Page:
Loney still taking a steady approach

SCOTTSDALE, Ariz. -- Even after a triple and a double in four at-bats during Wednesday's Cactus League game, a 4-1 loss to the San Francisco Giants before 10,084 at Scottsdale Stadium, Los Angeles Dodgers first baseman James Loney was hitting a pedestrian .256 for the spring. Nevertheless, he didn't seem to feel that warranted any adjustments at the plate, as he has pretty much stuck with the same stance and the same mechanics despite the results.

And Dodgers manager Don Mattingly couldn't be happier about that.

"James has been on and off," Mattingly said. "But the one thing I have liked about James is how he has been fairly close to looking the same all the time. He hasn't been changing. He is adjusting some timing stuff, which is natural for spring training, but other than that, he has been pretty much the same."

The old Loney was constantly tinkering, sometimes using three or four different batting stances not only within a week or a month but within a game, driving Mattingly and whoever happened to be the Dodgers hitting coach at the time absolutely nuts. But during the second half of last year, Loney seemed to settle on one approach and stick with it, and the result was a .320 average and .380 on-base percentage after the All-Star break.

Looking back, Loney is at something of a loss to explain why he used to be such a tinkerer.

"I guess it's that classic job-interview answer, that maybe I'm too much of a perfectionist," he said. "You know you can't be perfect all the time, but sometimes you feel like you have done everything right and you still don't get the result you want."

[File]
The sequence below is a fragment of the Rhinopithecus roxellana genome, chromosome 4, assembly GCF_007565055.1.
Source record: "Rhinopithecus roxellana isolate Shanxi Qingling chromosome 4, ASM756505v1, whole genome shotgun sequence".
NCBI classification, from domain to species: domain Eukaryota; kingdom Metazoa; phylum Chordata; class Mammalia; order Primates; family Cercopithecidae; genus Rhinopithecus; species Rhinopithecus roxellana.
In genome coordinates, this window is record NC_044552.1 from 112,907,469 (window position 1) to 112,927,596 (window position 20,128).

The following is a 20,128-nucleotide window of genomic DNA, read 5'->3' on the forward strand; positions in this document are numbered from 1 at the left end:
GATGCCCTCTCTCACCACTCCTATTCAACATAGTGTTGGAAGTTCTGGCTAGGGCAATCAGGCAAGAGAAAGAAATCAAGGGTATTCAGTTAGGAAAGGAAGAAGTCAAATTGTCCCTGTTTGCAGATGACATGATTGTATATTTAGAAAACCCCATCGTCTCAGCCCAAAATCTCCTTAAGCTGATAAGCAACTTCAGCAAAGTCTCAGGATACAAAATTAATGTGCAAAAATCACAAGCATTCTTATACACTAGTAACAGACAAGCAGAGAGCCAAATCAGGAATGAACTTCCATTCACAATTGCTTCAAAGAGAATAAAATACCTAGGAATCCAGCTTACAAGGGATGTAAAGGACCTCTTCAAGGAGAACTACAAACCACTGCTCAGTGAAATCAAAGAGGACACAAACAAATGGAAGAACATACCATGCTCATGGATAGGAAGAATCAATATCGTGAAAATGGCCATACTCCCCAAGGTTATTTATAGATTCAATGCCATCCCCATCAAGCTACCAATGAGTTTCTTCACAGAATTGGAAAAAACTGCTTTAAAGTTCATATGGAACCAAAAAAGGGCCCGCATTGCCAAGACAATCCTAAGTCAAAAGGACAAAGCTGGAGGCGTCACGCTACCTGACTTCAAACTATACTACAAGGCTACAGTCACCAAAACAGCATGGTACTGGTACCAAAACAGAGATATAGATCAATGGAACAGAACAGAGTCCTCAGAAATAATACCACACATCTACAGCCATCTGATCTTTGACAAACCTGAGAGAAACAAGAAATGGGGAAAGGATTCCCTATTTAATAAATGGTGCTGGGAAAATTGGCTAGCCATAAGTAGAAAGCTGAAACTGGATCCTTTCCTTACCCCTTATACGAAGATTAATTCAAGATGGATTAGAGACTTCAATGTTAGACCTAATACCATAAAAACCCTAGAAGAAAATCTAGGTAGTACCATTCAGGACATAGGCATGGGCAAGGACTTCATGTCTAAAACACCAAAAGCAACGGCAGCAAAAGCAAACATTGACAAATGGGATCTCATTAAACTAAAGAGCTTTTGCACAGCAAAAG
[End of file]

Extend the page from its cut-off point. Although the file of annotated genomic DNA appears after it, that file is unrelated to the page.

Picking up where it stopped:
The Dodgers got their first look at Jerry Hairston in the outfield, the utility man playing the entire game in left. Hairston's ability to play there likely will lead the Dodgers to carry only four other outfielders on their opening-day roster, especially in the wake of their having sent Jerry Sands to minor league camp on Tuesday.

Mattingly liked what he saw, and Hairston said he still feels totally natural in the outfield, where he has played 355 games in his career.

Mostly, though, Hairston, who is African-American, talked about the social significance of the impending purchase of the Dodgers by an ownership group fronted by Los Angeles Lakers legend Magic Johnson, who becomes the first African-American owner of a franchise in the history of Major League Baseball. The fact that Johnson is buying the team for which Jackie Robinson broke the game's color barrier in 1947 wasn't lost on Hairston.

"People saw Jackie Robinson on TV doing amazing things," Hairston said. "That raised up the black community so they said, `You know what, we can do amazing things.' And then Martin Luther King came through, and Rosa Parks came through, and the Reverend Jesse Jackson came through, because Jackie had been there first.

"I think Jackie Robinson would be extremely proud today."

One day after fouling a ball off his groin while trying to bunt during batting practice -- a development that left him lying on the ground in excruciating pain -- Dodgers third baseman Juan Uribe jumped right back into the box and worked on his bunting again on Wednesday.

"He did a little bunting today with Maury (Wills)," Mattingly said. "You have to get back on the horse, although getting on the horse wouldn't have been a good thing today."

The Dodgers (12-10-4) play the Chicago White Sox at Camelback Ranch on Thursday, with the Dodgers the designated home team. Aaron Harang will start.